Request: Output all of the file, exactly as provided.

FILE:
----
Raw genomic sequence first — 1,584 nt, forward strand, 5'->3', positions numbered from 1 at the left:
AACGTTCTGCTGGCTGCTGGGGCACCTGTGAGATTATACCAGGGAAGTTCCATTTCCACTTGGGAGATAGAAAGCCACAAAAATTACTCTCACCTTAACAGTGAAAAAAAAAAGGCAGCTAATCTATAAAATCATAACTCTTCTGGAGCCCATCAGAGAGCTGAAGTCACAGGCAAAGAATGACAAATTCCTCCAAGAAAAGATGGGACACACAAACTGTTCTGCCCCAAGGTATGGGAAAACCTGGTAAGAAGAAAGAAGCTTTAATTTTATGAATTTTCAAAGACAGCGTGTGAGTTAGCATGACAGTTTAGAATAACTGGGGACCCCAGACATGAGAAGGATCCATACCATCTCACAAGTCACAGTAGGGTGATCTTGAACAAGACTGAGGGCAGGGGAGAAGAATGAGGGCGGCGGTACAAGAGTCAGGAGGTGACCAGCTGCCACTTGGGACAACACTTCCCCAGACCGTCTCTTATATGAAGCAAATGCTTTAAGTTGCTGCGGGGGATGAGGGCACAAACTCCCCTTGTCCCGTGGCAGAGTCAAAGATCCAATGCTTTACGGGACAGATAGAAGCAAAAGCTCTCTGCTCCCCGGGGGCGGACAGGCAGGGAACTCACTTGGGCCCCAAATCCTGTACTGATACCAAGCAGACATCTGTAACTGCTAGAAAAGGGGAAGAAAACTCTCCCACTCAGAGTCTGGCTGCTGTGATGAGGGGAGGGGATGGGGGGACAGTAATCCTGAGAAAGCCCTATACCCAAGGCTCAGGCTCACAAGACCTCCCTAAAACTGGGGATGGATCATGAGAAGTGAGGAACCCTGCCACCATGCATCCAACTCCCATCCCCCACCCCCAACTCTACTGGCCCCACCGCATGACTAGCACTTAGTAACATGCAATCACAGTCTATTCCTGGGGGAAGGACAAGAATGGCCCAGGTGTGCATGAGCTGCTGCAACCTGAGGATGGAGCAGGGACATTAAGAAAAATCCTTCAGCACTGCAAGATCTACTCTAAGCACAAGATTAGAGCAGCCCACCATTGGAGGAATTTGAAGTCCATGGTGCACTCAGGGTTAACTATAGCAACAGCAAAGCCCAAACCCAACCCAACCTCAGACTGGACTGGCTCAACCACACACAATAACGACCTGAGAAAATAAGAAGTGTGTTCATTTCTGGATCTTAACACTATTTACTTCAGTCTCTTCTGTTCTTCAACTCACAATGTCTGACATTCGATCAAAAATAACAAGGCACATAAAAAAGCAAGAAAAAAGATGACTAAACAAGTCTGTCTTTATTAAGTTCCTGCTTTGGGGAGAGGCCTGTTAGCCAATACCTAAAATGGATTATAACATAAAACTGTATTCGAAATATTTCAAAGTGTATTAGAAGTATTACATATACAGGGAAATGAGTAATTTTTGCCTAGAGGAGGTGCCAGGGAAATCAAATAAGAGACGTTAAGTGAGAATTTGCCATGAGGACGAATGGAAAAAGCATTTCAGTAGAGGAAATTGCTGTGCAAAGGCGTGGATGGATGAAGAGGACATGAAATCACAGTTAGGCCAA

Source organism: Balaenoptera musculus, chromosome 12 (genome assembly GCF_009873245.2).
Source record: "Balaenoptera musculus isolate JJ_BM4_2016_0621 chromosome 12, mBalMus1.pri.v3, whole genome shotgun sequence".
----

Raw genomic sequence first — 1,584 nt, forward strand, 5'->3', positions numbered from 1 at the left:
AACGTTCTGCTGGCTGCTGGGGCACCTGTGAGATTATACCAGGGAAGTTCCATTTCCACTTGGGAGATAGAAAGCCACAAAAATTACTCTCACCTTAACAGTGAAAAAAAAAAGGCAGCTAATCTATAAAATCATAACTCTTCTGGAGCCCATCAGAGAGCTGAAGTCACAGGCAAAGAATGACAAATTCCTCCAAGAAAAGATGGGACACACAAACTGTTCTGCCCCAAGGTATGGGAAAACCTGGTAAGAAGAAAGAAGCTTTAATTTTATGAATTTTCAAAGACAGCGTGTGAGTTAGCATGACAGTTTAGAATAACTGGGGACCCCAGACATGAGAAGGATCCATACCATCTCACAAGTCACAGTAGGGTGATCTTGAACAAGACTGAGGGCAGGGGAGAAGAATGAGGGCGGCGGTACAAGAGTCAGGAGGTGACCAGCTGCCACTTGGGACAACACTTCCCCAGACCGTCTCTTATATGAAGCAAATGCTTTAAGTTGCTGCGGGGGATGAGGGCACAAACTCCCCTTGTCCCGTGGCAGAGTCAAAGATCCAATGCTTTACGGGACAGATAGAAGCAAAAGCTCTCTGCTCCCCGGGGGCGGACAGGCAGGGAACTCACTTGGGCCCCAAATCCTGTACTGATACCAAGCAGACATCTGTAACTGCTAGAAAAGGGGAAGAAAACTCTCCCACTCAGAGTCTGGCTGCTGTGATGAGGGGAGGGGATGGGGGGACAGTAATCCTGAGAAAGCCCTATACCCAAGGCTCAGGCTCACAAGACCTCCCTAAAACTGGGGATGGATCATGAGAAGTGAGGAACCCTGCCACCATGCATCCAACTCCCATCCCCCACCCCCAACTCTACTGGCCCCACCGCATGACTAGCACTTAGTAACATGCAATCACAGTCTATTCCTGGGGGAAGGACAAGAATGGCCCAGGTGTGCATGAGCTGCTGCAACCTGAGGATGGAGCAGGGACATTAAGAAAAATCCTTCAGCACTGCAAGATCTACTCTAAGCACAAGATTAGAGCAGCCCACCATTGGAGGAATTTGAAGTCCATGGTGCACTCAGGGTTAACTATAGCAACAGCAAAGCCCAAACCCAACCCAACCTCAGACTGGACTGGCTCAACCACACACAATAACGACCTGAGAAAATAAGAAGTGTGTTCATTTCTGGATCTTAACACTATTTACTTCAGTCTCTTCTGTTCTTCAACTCACAATGTCTGACATTCGATCAAAAATAACAAGGCACATAAAAAAGCAAGAAAAAAGATGACTAAACAAGTCTGTCTTTATTAAGTTCCTGCTTTGGGGAGAGGCCTGTTAGCCAATACCTAAAATGGATTATAACATAAAACTGTATTCGAAATATTTCAAAGTGTATTAGAAGTATTACATATACAGGGAAATGAGTAATTTTTGCCTAGAGGAGGTGCCAGGGAAATCAAATAAGAGACGTTAAGTGAGAATTTGCCATGAGGACGAATGGAAAAAGCATTTCAGTAGAGGAAATTGCTGTGCAAAGGCGTGGATGGATGAAGAGGACATGAAATCACAGTTAGGCCAA

Source organism: Balaenoptera musculus, chromosome 12 (genome assembly GCF_009873245.2).
Source record: "Balaenoptera musculus isolate JJ_BM4_2016_0621 chromosome 12, mBalMus1.pri.v3, whole genome shotgun sequence".